While it is unknown whether the new Omicron coronavirus variant will cause more severe disease, South African virologists and epidemiologists have begun advising families to consider additional precautions to keep their vulnerable loved ones safe during the festive season, including avoiding large events and ensuring people are vaccinated. This follows the discovery of the Omicron variety in South Africa on 24 November, which has resulted in an increase in coronavirus infections and hospitalizations in the nation during the last week.
As hospital facilities begin to fill up, the government may be forced to reintroduce lockdown measures. Professor Alex Welte of the South African Centre for Epidemiological Modelling and Analysis (SACEMA) told News24 on Thursday that although the danger omicron presented to the elderly remained unknown, it seemed to be far more transmissible than prior variants.
Welte said that a more complete knowledge of the variation should emerge over the next week or two, allowing for a more accurate assessment of the danger of individuals seeing their family during the holiday season.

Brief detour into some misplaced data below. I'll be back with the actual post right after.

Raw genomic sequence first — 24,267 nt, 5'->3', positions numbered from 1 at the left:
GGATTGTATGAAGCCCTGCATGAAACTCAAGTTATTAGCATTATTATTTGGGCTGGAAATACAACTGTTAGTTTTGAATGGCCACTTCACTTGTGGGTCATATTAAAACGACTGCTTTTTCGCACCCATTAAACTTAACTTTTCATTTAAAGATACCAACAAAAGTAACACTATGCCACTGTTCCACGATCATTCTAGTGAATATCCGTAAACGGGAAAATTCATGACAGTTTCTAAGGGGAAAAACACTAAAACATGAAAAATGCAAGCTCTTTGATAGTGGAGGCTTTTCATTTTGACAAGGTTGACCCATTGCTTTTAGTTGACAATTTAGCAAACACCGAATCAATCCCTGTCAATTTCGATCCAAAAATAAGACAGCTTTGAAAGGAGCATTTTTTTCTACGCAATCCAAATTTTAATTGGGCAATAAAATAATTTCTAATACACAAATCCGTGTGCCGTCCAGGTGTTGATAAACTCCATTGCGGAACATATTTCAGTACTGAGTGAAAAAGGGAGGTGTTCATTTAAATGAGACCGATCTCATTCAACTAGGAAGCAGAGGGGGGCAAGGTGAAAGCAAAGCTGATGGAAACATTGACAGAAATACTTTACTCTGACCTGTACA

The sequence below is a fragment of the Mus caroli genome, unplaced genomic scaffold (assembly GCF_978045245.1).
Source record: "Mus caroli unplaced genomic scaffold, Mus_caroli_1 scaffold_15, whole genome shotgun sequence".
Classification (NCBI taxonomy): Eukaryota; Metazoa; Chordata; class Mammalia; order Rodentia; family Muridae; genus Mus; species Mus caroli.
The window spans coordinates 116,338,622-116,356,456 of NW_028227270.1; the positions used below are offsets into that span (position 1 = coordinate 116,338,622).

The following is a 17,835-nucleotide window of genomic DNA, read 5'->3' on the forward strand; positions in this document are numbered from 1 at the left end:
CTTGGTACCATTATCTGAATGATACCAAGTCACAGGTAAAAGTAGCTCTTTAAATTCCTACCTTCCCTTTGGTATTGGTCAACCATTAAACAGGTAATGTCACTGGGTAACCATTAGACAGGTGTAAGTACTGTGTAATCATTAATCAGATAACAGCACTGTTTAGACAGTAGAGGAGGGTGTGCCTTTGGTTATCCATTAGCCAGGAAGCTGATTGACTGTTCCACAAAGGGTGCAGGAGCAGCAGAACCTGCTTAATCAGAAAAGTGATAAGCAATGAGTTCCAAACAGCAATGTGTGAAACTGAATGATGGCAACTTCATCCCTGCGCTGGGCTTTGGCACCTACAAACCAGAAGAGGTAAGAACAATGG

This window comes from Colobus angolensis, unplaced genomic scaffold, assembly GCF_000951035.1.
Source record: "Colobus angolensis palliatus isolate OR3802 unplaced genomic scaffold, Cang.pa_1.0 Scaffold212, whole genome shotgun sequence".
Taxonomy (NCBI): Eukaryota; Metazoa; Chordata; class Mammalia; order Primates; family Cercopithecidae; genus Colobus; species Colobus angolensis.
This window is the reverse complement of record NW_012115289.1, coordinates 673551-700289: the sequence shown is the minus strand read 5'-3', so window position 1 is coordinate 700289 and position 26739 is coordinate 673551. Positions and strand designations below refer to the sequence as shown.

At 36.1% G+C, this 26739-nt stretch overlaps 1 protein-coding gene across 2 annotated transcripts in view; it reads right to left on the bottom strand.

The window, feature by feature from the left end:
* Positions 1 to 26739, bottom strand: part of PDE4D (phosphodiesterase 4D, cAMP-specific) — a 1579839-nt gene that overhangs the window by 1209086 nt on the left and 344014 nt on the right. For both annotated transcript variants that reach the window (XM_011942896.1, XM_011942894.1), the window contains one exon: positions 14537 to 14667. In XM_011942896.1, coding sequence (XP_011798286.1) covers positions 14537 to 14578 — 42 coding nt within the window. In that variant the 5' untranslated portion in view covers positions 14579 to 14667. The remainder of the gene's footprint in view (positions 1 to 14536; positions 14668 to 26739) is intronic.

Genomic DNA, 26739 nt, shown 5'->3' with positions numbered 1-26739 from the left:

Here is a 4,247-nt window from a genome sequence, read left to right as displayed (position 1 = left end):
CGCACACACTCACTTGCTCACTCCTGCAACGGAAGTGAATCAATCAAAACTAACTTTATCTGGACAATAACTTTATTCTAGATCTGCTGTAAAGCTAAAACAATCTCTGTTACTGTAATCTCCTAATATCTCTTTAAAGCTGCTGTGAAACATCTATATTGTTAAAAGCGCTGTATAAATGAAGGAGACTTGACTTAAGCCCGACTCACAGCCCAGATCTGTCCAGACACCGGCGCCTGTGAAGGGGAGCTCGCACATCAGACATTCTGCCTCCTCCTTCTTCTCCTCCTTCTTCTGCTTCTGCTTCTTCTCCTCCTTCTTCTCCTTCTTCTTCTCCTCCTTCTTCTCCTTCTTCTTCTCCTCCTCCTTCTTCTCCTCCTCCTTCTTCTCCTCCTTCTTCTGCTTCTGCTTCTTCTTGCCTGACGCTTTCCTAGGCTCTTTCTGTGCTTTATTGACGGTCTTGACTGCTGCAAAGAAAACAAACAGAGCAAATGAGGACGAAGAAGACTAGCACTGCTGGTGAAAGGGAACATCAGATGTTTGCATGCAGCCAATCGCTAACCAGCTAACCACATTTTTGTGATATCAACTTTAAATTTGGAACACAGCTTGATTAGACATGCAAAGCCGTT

As a result, I'm not going to provide any solid guidance at this point other than to begin considering a plan B. Consider how you may be able to avoid gatherings with family members you do not see on a regular basis. Dr Vicky Baillie, a researcher at the SA Medical Research Council's Vaccines and Infectious Diseases Analytics (VIDA) Research Unit at the University of the Witwatersrand, said it was now critical for anybody visiting elderly family members to get vaccinated.
"Make an effort to hold parties outdoors where there is enough ventilation and to keep them modest. Thus, you should be quite secure "Baillie said. While Gauteng is presently the epicenter of Covid-19 infections, with infections predicted to peak in mid-December, the fourth wave of illnesses in South Africa is projected to extend until mid-January. Professor Felicity Burt of the University of the Free State's arbovirology department told News24 that immunizations remained the greatest approach to safeguard people and their families over the Christmas season.
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